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Bonneville Hatchery was first named “Central Hatchery” and was built in 1909. The hatchery receives thousands of visitors daily. The average number of visitors to the hatchery each year is one million people, from all over the world.
The hatchery raises 6.6 million fall chinook, 900,000 spring chinook, 750,000 coho, 250,000 summer steelhead and 60,000 winter steelhead. Adult salmon begin arriving at the hatchery in September and are then sorted through before spawning begins.
Spawning begins during the last week in October and continues until the beginning of December. As part of their natural life cycle all Pacific Northwest Salmon die after spawning.
There are also at least 40 different species of birds to view at Bonneville Fish Hatchery.
When visiting Bonneville Hatchery, please observe these safety rules:
- This is a work environment, please watch for equipment.
- Keep off all pond walkways.
- Please do not climb on rocks, ponds, or equipment.
- Please pick up any litter you may have dropped.
- If your group plans on eating lunch here, please bring garbage bags to pack your garbage out.
- Please park all vehicles in the appropriate parking area. There is a large parking area for buses.
- Never place hands or foreign objects in water or try to touch the fish. This is very harmful to them.
- Be aware that these fish are living creatures; please do not hang over ponds. This frightens them.
- Please do not tap or hit the glass in Herman’s Tank. Fish are very sensitive to noise and “hear” noise five times louder than humans.
Caution: Trout can bite! Please do not tease or touch them!
Two ponds have Rainbow Trout in them. We do not raise trout here at Bonneville Fish Hatchery; these Trout are brought here for your enjoyment.
There are machines by the ponds where you can buy fish food for a quarter to feed the trout.
The money from these machines is used to keep the hatchery grounds beautiful for visitors.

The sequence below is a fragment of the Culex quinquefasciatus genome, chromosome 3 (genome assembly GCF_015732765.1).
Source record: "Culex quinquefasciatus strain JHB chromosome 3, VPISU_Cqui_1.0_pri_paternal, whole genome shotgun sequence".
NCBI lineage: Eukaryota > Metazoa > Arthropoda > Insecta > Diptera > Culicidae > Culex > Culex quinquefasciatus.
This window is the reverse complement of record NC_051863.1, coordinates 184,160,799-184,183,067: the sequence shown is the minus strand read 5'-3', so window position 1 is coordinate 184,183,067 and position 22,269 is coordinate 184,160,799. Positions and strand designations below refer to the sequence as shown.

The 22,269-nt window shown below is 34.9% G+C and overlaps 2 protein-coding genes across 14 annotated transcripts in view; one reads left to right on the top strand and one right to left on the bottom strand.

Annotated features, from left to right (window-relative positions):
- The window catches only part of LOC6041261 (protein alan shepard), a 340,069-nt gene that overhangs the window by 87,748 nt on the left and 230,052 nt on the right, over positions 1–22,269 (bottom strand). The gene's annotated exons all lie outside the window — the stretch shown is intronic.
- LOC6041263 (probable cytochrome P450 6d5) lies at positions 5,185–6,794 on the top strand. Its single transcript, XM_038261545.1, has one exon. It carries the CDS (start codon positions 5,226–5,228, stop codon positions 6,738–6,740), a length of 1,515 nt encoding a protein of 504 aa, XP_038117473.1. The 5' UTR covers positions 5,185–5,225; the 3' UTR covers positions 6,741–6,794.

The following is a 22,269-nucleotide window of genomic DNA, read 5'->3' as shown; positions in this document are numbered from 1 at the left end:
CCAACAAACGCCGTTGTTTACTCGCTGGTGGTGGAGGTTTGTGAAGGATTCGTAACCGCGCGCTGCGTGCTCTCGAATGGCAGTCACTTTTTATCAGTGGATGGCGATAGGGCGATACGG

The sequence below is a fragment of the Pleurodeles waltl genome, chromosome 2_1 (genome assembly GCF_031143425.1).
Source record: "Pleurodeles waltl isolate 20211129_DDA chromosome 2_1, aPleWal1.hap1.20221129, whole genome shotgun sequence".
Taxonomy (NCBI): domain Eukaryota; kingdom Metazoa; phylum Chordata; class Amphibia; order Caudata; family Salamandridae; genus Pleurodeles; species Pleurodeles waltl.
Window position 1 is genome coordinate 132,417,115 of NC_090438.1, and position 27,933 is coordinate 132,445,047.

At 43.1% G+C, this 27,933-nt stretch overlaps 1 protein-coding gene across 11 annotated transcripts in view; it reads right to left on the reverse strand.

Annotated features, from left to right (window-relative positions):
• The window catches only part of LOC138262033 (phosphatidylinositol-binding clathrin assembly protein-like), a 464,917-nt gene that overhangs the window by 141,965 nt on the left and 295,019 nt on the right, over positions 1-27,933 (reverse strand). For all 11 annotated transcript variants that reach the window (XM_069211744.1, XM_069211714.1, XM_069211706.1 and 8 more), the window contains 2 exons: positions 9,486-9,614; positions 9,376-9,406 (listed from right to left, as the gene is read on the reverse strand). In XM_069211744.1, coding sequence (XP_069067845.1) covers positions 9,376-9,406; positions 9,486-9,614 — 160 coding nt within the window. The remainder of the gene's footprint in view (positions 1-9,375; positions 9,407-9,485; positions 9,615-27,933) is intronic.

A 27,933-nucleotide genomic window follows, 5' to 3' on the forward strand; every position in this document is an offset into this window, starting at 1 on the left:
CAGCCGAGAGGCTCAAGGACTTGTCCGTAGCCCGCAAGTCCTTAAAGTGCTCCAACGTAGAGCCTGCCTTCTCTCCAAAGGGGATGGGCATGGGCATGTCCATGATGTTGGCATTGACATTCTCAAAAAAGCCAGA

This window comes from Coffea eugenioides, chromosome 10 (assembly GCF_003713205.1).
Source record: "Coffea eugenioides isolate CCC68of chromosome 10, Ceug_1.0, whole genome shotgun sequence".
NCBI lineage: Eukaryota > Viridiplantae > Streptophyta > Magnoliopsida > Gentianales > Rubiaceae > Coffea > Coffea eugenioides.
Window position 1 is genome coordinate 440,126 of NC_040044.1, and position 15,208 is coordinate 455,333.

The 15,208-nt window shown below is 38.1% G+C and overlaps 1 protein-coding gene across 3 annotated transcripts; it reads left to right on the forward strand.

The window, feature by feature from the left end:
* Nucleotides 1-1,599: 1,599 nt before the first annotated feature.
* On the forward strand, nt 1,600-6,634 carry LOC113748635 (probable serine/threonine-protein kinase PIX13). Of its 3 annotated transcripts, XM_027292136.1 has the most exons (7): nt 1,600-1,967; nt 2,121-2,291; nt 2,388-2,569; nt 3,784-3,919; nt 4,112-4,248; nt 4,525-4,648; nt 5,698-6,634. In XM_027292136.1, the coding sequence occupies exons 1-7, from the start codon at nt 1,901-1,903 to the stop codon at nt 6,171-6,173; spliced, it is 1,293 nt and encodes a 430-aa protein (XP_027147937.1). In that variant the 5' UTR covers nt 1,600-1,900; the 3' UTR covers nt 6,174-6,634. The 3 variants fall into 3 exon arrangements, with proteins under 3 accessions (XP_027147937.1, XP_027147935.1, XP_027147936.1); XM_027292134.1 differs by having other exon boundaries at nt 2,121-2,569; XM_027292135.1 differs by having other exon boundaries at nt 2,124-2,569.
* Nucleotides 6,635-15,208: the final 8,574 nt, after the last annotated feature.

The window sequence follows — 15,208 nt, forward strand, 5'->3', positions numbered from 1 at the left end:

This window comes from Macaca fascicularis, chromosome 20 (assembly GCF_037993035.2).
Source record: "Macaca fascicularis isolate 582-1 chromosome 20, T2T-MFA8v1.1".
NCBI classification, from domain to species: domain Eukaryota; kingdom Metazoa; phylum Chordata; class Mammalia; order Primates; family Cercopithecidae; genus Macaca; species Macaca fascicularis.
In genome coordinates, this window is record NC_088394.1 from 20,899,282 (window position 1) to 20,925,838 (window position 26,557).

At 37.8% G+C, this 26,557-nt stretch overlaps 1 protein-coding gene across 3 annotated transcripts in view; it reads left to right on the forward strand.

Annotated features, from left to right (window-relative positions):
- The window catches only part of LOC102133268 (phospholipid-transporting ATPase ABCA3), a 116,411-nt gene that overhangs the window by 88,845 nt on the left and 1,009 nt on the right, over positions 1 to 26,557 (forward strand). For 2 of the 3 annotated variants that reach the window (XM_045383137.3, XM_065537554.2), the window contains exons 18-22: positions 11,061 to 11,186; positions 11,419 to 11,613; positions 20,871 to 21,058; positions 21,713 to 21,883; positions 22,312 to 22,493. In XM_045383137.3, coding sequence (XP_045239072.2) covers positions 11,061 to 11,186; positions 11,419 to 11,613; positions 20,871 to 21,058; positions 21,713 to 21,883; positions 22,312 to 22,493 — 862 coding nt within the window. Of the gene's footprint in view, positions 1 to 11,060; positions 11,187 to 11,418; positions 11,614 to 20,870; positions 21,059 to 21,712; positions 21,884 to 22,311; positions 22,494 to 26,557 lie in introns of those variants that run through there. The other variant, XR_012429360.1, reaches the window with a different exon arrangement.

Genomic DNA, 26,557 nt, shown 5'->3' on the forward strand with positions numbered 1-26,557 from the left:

There is one outdoor pond that has young sturgeon in it.
White sturgeon will to eat live prey items and things that have died. Their mouth is like a vacuum tube and is especially good at eating food off the bottom of the pond.
White sturgeon are prehistoric, having evolved over 200 million years ago. They are a cartilaginous fish which means they have no bones – similar to a shark or a Pacific lamprey.
Sturgeon Viewing Center
Beyond the outdoor sturgeon pond there is a small white building that you can walk into. This is the Sturgeon Viewing Center, which was built in 1998.
Herman the Sturgeon is located in the Sturgeon Viewing Center and is approximately 10’ long, 425 pounds and over 60 years old.
- Neighboring Bonneville Dam offers a visitor center with a fish-viewing window where visitors can see adult salmon swimming through the fish ladder.
- The Columbia River Gorge offers many trails for hiking within a few miles of the hatchery These trails vary from easy to hard walks.
- Multnomah Falls is nine miles west of Bonneville Fish Hatchery and offers great hiking and viewing opportunities.
- The Stern-wheeler Columbia Gorge is docked four miles away in Cascade Locks, where visitors can take a cruise and enjoy the breathtaking sights and scenery.
- Ride the Historic Mt. Hood Railroad in Hood River, just 22 miles to the East of the Hatchery.
- On the Washington side of the Columbia River, just a little over ten minutes away, visitors ca play a round of golf, get a great meal, or get a massage at the Skamania Lodge.
- The Columbia Gorge Interpretive Center is just across the Bridge of The Gods toll bridge in Washington less than ten minutes away.
- Carson Ho Springs Resort is just 20 minutes East on Highway 14 on the Washington side of the Columbia River.
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